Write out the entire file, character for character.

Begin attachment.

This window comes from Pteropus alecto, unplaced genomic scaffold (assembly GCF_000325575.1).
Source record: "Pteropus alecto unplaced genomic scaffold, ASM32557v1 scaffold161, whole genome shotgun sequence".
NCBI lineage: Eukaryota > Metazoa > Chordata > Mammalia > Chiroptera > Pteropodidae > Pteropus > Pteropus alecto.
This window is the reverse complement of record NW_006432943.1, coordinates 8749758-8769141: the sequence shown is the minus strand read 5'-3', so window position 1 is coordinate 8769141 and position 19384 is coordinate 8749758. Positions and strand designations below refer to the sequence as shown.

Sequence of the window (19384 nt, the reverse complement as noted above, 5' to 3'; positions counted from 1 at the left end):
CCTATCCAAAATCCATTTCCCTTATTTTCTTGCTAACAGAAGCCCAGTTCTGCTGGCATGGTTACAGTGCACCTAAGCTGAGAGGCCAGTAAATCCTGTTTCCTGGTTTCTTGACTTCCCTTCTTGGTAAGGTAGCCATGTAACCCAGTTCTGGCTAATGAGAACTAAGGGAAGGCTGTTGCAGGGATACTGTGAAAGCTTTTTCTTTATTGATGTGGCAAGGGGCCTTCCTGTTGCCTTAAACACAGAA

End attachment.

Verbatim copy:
This window comes from Pteropus alecto, unplaced genomic scaffold (assembly GCF_000325575.1).
Source record: "Pteropus alecto unplaced genomic scaffold, ASM32557v1 scaffold161, whole genome shotgun sequence".
NCBI lineage: Eukaryota > Metazoa > Chordata > Mammalia > Chiroptera > Pteropodidae > Pteropus > Pteropus alecto.
This window is the reverse complement of record NW_006432943.1, coordinates 8749758-8769141: the sequence shown is the minus strand read 5'-3', so window position 1 is coordinate 8769141 and position 19384 is coordinate 8749758. Positions and strand designations below refer to the sequence as shown.

Sequence of the window (19384 nt, the reverse complement as noted above, 5' to 3'; positions counted from 1 at the left end):
CCTATCCAAAATCCATTTCCCTTATTTTCTTGCTAACAGAAGCCCAGTTCTGCTGGCATGGTTACAGTGCACCTAAGCTGAGAGGCCAGTAAATCCTGTTTCCTGGTTTCTTGACTTCCCTTCTTGGTAAGGTAGCCATGTAACCCAGTTCTGGCTAATGAGAACTAAGGGAAGGCTGTTGCAGGGATACTGTGAAAGCTTTTTCTTTATTGATGTGGCAAGGGGCCTTCCTGTTGCCTTAAACACAGAA